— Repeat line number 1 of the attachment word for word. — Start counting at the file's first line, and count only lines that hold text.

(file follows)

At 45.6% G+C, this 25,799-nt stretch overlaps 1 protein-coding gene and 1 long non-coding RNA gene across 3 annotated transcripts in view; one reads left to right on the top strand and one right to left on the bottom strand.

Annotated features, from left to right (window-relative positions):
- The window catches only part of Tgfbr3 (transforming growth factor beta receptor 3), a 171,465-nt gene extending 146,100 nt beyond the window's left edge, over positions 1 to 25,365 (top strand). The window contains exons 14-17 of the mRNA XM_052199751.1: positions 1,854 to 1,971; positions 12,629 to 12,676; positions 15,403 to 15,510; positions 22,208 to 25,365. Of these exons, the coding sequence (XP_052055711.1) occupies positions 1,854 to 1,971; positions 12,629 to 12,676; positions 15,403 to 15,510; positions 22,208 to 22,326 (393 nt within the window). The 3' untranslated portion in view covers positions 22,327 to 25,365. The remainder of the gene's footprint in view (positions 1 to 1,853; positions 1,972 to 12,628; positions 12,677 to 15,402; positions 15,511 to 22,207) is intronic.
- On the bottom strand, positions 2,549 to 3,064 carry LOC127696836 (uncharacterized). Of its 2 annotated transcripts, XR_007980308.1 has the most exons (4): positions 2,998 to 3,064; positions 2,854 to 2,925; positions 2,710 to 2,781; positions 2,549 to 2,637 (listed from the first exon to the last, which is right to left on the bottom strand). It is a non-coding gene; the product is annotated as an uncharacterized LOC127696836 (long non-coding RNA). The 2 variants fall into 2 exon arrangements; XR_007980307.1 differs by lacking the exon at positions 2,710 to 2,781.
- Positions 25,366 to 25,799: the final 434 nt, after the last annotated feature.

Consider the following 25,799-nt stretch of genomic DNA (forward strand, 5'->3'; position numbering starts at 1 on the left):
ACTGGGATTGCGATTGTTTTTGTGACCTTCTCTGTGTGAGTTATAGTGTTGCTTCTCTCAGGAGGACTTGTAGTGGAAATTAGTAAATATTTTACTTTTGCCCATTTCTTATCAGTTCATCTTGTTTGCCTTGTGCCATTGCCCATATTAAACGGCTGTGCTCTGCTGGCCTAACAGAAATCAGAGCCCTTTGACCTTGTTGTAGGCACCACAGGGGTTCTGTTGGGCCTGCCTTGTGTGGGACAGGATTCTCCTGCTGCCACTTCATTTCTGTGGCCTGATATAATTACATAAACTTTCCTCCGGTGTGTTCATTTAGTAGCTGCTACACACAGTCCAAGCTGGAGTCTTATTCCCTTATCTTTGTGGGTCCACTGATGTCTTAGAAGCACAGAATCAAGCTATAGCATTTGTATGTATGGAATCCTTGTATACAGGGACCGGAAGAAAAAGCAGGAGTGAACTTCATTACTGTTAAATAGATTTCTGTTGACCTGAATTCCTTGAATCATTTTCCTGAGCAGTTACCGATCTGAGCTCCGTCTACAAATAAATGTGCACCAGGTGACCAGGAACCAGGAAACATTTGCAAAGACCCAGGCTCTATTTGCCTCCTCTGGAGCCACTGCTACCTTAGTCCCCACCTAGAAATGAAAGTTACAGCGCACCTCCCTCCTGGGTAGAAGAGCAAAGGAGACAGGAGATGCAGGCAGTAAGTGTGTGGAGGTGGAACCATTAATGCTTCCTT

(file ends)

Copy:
At 45.6% G+C, this 25,799-nt stretch overlaps 1 protein-coding gene and 1 long non-coding RNA gene across 3 annotated transcripts in view; one reads left to right on the top strand and one right to left on the bottom strand.